On the one hand, the BoJ has succeeded in suppressing JGB yields with its massive buying, but on the other hand it has also 'succeeded' in turning their yield deeply negative in real terms. If JGBs were to properly reflect the loss of the yen's purchasing power, the government would face an enormous funding problem. At a 0.6% yield-to-maturity, 25% of its entire tax revenue is spent on servicing just the interest payments on its existing debt. If yields were to increase substantially, the government's continued solvency would soon come under doubt. This in turn would likely lead to even more debt monetization by the BoJ. In the end, the government may well end up owing its entire debt to itself. It is a good bet that if that were indeed to happen, the currency would become worthless and cease to function as a viable medium of exchange.


The Goal is to Drive up Faltering Share Prices

The Nikkei index is perilously close to breaking down from a descending triangle as the daily chart shows:



Nikkei, dailyThe Nikkei, daily: a descending triangle that seems close to breaking down – click to enlarge.


Shinzo Abe is probably worried by the fact that Japanese stocks are no longer rising. The Nikkei's performance is the means by which the media measure the performance of 'Abenomics', regardless of whether this is actually justified.  Weakness in the Nikkei is invariably accompanied by bad press about Abe's 'reflation' program.

The market meanwhile exhibits grave doubts with respect to what we wrote about the yen's possible future above – and rightly so.

The reason for this is that while the BoJ has been engaging in massive 'QE', it has actually failed to spur a commensurate increase in the rate of growth of Japan's money supply. To be sure, 5% annualized money supply growth is actually a lot for Japan, but it is very little compared to the US. Hence there is little reason for the yen to decline much relative to the dollar at present.

The yen's decline was partly justified as the 'risk premium' embedded in it was  priced out when the euro area debt crisis abated, but it was at least in part also an overreaction to the announcement of the BoJ's 'QE' policy. The market has probably initially overestimated the policy's effect on money supply growth, and lately seems in the process of correcting this overreaction:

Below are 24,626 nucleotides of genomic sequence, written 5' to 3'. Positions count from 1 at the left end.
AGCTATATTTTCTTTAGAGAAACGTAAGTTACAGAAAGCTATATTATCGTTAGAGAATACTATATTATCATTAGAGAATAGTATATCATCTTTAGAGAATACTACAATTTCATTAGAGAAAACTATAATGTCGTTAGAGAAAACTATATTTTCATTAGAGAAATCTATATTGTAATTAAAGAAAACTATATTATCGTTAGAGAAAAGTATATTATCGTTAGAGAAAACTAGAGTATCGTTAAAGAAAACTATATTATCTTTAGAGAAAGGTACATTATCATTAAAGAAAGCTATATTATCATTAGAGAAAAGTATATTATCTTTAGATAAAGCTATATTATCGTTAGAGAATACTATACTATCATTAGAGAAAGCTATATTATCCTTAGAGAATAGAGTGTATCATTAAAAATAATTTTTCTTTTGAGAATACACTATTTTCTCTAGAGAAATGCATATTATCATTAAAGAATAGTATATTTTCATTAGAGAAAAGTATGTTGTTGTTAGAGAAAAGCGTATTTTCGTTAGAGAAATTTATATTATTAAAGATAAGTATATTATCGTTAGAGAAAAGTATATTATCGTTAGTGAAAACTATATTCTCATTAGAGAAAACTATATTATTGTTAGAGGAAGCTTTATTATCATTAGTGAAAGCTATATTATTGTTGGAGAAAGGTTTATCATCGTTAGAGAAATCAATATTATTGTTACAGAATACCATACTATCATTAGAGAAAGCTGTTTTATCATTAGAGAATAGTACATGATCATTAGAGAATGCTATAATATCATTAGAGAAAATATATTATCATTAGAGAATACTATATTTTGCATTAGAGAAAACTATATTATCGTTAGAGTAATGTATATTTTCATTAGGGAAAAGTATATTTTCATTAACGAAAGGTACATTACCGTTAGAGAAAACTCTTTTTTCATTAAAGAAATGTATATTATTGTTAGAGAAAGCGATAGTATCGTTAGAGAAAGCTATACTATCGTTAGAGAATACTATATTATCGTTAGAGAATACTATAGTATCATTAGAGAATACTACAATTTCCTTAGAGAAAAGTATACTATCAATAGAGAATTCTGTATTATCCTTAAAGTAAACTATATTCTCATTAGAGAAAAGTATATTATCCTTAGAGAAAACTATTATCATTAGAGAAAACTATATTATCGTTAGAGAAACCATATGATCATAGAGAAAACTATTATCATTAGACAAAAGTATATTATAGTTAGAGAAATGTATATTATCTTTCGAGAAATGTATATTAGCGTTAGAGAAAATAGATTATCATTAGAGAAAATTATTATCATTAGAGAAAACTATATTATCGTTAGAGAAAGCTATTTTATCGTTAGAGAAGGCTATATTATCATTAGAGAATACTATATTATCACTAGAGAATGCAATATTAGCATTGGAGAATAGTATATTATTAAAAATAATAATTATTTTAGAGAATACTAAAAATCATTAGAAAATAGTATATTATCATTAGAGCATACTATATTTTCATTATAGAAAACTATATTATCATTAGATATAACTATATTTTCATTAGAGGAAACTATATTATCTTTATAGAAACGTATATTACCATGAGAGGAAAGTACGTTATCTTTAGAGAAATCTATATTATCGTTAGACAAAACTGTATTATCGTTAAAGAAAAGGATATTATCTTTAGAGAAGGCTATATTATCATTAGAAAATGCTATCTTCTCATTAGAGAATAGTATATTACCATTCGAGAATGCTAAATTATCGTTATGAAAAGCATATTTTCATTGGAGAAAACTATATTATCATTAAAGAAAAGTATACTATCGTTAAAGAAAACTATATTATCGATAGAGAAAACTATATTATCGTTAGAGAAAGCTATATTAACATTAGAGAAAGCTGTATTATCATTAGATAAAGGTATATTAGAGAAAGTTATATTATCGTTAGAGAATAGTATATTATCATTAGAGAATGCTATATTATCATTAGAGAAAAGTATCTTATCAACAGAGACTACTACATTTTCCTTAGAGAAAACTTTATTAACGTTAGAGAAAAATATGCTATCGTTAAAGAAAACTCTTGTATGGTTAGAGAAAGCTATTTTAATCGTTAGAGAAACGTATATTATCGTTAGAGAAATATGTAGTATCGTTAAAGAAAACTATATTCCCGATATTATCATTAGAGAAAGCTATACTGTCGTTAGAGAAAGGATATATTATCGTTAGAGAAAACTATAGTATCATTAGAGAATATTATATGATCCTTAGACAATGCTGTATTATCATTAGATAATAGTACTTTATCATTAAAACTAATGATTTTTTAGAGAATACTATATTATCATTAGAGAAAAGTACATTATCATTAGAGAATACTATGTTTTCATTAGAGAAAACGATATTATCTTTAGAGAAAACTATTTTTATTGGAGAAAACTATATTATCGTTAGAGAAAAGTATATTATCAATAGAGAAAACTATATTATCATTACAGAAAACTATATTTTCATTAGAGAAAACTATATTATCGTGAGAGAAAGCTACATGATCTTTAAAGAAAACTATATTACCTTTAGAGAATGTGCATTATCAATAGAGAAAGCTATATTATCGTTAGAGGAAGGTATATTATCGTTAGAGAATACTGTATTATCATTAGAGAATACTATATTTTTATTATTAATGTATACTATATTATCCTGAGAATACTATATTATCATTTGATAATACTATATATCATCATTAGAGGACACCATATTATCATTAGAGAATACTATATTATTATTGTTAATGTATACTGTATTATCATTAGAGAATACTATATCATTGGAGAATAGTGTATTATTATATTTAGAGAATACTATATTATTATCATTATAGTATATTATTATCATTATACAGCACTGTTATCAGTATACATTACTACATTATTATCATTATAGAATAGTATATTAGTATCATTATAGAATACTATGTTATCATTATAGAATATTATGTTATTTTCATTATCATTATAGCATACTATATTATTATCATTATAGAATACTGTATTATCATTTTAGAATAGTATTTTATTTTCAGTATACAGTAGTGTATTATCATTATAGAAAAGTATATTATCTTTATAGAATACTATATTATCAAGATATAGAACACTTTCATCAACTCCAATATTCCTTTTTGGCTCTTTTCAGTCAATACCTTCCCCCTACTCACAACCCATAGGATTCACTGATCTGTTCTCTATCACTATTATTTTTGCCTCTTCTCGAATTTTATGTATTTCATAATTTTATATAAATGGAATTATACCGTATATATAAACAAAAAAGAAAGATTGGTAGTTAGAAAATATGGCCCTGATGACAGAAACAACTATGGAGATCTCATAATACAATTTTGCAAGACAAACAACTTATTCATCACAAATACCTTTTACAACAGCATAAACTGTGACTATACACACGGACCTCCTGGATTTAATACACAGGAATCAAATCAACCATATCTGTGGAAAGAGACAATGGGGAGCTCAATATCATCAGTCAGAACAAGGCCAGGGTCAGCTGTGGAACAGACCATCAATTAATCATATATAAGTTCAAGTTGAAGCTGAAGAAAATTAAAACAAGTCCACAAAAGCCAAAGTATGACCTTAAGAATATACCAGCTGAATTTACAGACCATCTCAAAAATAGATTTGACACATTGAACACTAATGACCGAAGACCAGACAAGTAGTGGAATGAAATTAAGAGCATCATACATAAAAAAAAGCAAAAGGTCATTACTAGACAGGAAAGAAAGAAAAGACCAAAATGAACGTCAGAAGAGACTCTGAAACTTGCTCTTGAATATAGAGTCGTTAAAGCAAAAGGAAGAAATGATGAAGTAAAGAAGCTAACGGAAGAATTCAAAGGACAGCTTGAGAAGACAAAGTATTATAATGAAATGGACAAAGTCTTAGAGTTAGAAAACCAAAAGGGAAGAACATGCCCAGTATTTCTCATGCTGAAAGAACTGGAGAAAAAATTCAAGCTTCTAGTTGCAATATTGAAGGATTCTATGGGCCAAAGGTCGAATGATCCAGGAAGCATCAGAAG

The yen is a mirror image of the Nikkei – and it sure looks like it wants to go higher – click to enlarge.


So the market does not really believe that 'Abenomics' is going to succeed in achieving its inflationary goals in the long run. Of course, this will actually depend on how determined the BoJ turns out to be: it could e.g. alter its modus operandi in such a way as to achieve much faster money supply growth than hitherto. If that happens, all bets are off, or rather, will have to be reassessed.

If the policy on the other hand is not here to stay and fails to achieve its goals, then it will probably be a very bad idea for Japanese pension funds to move into stocks and other risk assets. In fact, by the time a government-directed agency jumps on a trend, the trend is often close to reversing anyway. In that sense, Abe's latest initiative is quite possibly a contrarian warning sign for risk assets.



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One Response to “Abe Wants Japan’s Pension Funds to Make ‘Riskier Bets’”

  • Keith Weiner:

    There is an eery similarity to what Janet Yellen was saying before she was appointed as Fed Chair. She said the Fed should push down the interest rate and keep it down, and then increase its “supervision” of pension fund and other asset managers.

    Ignoring the moral problems with government taking over private investment decisions, magic is impossible. If you want to “euthanize the rentier” as Keynes put it, then no one can earn a yield. Whether they are taken over by the government or not.